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How Mabchan Community Combats Drought: A Lesson in Sustainable Water Management for Local Communities

Publish On 19, Nov 2020 | How Mabchan Community Combats Drought: A Lesson in Sustainable Water Management for Local Communities

   Drought is a serious issue for an agricultural country like Thailand, which was hit by the worst dry spell in 20 years at the turn of 2019 and 2020. In this issue of All Around Plastics, we will take you to Baan Mabchan Community in Klaeng District in the province of Rayong, whose successful and efficient water management not only serves as a model for other communities but also enabled it to avoid water shortages and survive the crisis.


Identifying and solving the root of the problem
   Located in the National Reserved Forests of Kachet – Phe – Klaeng, Khao Yai Da covers an area of 28,937 rai and is a watershed that supplies water to seven sub-districts in two districts. However, after its designation as a timber concession area and a series of encroachment that led to monocultures in various parts of the forests, the abundance of the once-lush Khao Yai Da began to deteriorate. Its high biodiversity of smaller and larger trees that covered the ground gave way to farming areas with only a single layer of tree canopy, which impacted the watershed ecosystem in a number of ways.
   Without layers of canopy to reduce the impact of raindrops on the ground, the topsoil became compacted and less absorbent, making it easier for flash floods to be triggered when it rained. Also due to soil compaction, rainwater could not seep into soil layers and feed into streams after it rained and could not trickle into underground water reservoirs, leading to the issue of water stress. This is not to mention forest degradation and drought, which further intensified wildfires.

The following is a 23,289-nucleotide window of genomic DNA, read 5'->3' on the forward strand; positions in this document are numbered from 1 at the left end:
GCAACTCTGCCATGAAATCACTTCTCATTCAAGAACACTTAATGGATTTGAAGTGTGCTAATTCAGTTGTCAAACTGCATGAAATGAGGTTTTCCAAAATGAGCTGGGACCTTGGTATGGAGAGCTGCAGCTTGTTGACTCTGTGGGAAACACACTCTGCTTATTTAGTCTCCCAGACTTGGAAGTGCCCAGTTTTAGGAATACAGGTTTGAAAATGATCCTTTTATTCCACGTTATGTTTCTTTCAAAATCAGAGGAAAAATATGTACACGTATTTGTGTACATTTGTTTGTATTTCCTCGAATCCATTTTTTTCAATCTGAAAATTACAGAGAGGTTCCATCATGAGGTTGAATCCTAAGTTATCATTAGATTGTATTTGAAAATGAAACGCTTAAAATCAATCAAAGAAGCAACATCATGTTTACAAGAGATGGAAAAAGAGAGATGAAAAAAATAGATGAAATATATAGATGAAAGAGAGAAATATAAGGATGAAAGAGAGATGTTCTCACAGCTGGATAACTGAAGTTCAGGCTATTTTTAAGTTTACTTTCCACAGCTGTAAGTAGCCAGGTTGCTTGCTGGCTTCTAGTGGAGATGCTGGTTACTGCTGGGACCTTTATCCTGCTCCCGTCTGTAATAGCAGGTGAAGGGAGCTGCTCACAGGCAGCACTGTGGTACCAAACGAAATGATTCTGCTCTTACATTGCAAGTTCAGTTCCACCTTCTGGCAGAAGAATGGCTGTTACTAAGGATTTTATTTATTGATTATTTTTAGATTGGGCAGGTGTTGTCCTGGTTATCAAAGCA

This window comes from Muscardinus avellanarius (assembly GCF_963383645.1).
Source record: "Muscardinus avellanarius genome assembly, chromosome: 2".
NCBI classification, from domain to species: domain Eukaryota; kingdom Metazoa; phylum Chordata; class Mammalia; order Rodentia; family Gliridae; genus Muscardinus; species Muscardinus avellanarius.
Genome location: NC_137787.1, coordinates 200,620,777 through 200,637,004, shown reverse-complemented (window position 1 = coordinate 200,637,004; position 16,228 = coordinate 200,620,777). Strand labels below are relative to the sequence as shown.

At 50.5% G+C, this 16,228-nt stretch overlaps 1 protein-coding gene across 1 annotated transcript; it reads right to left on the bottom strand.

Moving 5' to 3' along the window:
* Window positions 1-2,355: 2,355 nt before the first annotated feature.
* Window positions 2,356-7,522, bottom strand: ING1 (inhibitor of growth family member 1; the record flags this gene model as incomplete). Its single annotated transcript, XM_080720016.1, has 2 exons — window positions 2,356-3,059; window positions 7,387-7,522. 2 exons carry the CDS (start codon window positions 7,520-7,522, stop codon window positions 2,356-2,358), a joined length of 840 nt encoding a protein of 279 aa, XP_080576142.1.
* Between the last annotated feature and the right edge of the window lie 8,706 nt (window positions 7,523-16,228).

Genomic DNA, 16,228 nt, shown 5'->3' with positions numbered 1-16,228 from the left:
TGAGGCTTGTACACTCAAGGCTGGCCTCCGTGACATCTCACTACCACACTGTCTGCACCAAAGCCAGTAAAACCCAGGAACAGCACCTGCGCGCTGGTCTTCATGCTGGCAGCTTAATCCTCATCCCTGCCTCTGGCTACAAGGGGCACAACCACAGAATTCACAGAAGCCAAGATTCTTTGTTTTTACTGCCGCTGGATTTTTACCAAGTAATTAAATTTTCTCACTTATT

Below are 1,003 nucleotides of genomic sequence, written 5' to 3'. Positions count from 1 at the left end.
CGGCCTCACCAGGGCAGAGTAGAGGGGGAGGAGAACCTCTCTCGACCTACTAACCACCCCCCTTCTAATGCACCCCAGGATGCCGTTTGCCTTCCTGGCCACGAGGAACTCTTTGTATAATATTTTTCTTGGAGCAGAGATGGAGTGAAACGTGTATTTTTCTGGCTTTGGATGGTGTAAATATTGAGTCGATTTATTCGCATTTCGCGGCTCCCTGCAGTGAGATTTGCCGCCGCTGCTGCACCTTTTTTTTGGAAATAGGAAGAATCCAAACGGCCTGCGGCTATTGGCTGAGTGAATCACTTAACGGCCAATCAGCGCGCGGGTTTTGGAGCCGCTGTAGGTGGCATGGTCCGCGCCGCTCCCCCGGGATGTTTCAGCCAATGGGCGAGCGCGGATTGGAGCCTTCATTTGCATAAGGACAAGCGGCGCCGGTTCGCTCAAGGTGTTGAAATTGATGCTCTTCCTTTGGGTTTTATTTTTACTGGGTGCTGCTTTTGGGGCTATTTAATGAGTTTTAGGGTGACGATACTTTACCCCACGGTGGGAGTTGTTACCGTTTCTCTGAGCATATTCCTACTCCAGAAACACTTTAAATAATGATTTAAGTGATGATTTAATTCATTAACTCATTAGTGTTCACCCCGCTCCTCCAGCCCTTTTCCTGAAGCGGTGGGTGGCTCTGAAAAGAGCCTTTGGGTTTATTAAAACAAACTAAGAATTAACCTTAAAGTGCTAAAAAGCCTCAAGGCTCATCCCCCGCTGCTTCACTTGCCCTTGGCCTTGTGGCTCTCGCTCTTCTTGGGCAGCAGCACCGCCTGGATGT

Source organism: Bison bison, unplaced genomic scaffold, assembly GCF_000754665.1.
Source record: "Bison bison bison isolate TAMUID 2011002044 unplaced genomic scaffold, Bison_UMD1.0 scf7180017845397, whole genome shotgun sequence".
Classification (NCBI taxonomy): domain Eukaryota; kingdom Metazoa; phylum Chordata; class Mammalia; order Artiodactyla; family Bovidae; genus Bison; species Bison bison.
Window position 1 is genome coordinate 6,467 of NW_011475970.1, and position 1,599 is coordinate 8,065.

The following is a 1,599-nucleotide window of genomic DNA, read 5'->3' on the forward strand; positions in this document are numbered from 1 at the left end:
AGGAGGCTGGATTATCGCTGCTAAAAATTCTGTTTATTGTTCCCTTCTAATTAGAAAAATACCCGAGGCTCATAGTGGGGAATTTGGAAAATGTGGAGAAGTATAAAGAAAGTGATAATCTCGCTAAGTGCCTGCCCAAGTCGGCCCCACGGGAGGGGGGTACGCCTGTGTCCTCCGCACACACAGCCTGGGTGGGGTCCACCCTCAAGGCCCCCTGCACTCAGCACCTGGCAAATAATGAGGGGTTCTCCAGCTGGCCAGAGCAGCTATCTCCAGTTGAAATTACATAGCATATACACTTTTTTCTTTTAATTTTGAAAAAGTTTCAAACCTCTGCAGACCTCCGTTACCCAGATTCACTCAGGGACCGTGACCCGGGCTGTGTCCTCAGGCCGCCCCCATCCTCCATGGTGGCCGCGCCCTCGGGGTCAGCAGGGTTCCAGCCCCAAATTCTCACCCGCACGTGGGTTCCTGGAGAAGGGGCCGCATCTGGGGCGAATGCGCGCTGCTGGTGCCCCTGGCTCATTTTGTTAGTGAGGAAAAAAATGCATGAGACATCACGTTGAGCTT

As villagers were severely affected, community leaders began tackling the root of the problems. They started conserving these forests, putting out wildfires, and revitalizing the watershed area by removing parasitic vines and repopulating the forests with local trees that created layers of canopy, which could help reduce impact on the topsoil and prolong the time rainwater reaches the ground so that it could be better absorbed.
   Despite concerted efforts between the community and the Royal Forest Department to reinvigorate the watershed area above Baan Mabchan Village, it still continued to experience flash floods in rainy seasons and droughts during dry spells because there was no tool to speed up the forest revitalization. It was not until 2006 that the communities around Khao Yai Da noticed the success of the check dam construction project that SCG undertook with Baan Sam Kha Community in Lampang and decided to contact SCG for assistance, which led to the blended check dam construction project that began in 2007.